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A recent Twitter conversation had me reminiscing about my days as a new guitarist. I started with saxophone in third grade, but as a high school senior, I switched to bass and (to a lesser extent) guitar, which were the first instruments I played that I chose myself. Beyond junior year of high school, I’m entirely self-taught, including heavy music theory. At 52, I’m finally taking a legitimate stab at piano. Sure, I’m probably developing some bad habits, but I have those with the guitar, and as a pure amateur, I don’t care whether I impress anyone else. I’m having fun.
In the mid-80s, I subscribed to Guitar Magazine. Because I wasn’t a good ear player, having four or five pieces of sheet music (both tablature and staff notation) mailed to me each month was a godsend. Some of it I was never good enough to play, but there’s a great feeling of satisfaction when you take a song from the radio (e.g., Mood for a Day by Yes, Comfortably Numb by Pink Floyd) and learn it note for note without any help other than the sheet music. I’m not a musical genius, so it’s the result of a decent amount of work on my part.
I also enjoyed the insights of the professionals that were interviewed in those magazines, as well as their direct contributions to the content. Steve Vai and Billy Sheehan had a monthly column. Jeff Watson of Night Ranger eventually took over Vai’s column. Frank Zappa personally approved the sheet music for Peaches En Regalia. It was a great magazine and, to my knowledge, the first of its kind in that it published the sheet music. Others posted only lyrics.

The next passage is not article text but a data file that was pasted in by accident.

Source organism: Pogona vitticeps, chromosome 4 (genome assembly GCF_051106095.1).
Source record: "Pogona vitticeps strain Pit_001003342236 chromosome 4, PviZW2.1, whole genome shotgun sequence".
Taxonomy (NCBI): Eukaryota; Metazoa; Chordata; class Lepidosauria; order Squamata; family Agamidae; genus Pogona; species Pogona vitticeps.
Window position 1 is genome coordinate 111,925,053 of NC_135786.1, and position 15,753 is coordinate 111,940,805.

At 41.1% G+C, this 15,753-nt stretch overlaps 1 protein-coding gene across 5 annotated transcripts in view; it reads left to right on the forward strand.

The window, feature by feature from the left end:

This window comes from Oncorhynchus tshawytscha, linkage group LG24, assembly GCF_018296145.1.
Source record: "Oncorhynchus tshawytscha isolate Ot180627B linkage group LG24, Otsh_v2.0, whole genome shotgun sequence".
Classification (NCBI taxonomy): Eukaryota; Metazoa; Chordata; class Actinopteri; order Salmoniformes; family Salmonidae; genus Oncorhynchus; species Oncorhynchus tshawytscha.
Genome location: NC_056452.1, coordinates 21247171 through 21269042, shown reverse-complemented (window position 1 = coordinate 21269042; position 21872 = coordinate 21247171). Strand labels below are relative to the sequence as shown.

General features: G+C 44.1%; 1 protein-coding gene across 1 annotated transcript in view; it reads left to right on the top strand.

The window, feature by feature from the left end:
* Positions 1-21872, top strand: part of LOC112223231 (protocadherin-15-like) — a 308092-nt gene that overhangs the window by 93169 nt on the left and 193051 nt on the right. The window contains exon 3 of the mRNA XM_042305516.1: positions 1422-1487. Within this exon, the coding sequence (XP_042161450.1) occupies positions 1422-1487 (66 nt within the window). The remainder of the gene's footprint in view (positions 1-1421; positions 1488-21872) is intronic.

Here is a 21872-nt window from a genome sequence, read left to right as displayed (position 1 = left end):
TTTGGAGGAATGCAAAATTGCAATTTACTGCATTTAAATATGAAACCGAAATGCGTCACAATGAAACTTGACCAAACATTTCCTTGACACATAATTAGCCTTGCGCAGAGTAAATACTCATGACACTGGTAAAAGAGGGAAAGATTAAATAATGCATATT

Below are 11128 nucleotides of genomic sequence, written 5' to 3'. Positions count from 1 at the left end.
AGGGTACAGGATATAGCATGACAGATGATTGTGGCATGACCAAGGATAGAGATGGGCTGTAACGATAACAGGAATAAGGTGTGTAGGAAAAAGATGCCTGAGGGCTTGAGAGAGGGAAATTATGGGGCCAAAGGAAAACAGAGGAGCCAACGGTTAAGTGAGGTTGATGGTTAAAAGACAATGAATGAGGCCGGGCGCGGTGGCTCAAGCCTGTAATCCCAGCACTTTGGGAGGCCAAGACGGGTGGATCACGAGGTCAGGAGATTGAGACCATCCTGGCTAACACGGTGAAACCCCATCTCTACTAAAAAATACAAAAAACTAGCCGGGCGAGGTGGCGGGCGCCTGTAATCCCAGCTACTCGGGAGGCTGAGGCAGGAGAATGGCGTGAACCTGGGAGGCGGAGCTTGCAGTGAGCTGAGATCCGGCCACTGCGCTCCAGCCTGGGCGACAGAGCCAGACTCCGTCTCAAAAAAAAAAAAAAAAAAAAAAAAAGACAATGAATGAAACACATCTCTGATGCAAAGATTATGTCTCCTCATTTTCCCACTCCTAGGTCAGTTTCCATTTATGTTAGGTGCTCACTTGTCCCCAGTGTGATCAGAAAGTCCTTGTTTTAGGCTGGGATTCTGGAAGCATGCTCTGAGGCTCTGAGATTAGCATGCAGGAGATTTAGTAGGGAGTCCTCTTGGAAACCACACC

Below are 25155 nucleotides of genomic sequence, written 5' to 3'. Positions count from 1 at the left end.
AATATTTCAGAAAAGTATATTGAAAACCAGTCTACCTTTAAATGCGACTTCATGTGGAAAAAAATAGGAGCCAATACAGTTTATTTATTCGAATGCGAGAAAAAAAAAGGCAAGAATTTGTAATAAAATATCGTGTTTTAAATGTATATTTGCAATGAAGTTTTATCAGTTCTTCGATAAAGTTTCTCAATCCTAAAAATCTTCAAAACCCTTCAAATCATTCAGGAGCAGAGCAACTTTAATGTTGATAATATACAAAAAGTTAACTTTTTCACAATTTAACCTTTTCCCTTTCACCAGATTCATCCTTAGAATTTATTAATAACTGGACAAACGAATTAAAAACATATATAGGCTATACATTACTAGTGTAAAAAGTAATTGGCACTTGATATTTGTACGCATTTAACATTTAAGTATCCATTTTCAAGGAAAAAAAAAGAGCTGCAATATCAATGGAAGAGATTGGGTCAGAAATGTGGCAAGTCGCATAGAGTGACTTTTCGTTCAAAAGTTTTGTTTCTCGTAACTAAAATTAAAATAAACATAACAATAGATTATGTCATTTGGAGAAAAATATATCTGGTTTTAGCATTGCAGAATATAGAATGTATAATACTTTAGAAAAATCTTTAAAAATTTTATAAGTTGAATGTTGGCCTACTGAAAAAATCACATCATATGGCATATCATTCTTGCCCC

The Two Perfect Rock Albums
This brings me to a point I raised in that Twitter conversation. In the Listening Room (I think) was a column in which a professional musician was asked to listen to some songs. Maybe they knew the song; maybe they didn’t. Steve Vai was once interviewed in this column, and one of the songs he was asked to critique was his own (if I recall correctly, it was the Attitude Song, which I love). Between this column and all the interviews, a common issue was raised by context or by the asking of a direct question: “Are there any perfect rock albums?”
There were two albums, though, that the professionals consistently agreed were perfect: Boston’s self-titled, first album, and Def Leppard’s Pyromania. Each of us, from the professionals to the tone deaf, have our own ideas of what a perfect album is, and that’s great. I hope everyone has an album or two that they can call perfect. I certainly do.
I found it interesting that there seemed to be such a clear consensus among the pros. I happen to agree that there are no bad songs on either album, and Pyromania was one of two cassette tapes that I owned (along with Get Nervous by Pat Benatar) when I started driving. I always went back and forth between those two albums and never got sick of either of them. I wonder what the current consensus would be 30-some years later.
Music is a huge part of my life and my favorite art form, which is why I find goofy anecdotes like this fun. YMMV. 😊 Feel free to share yours in the comments.
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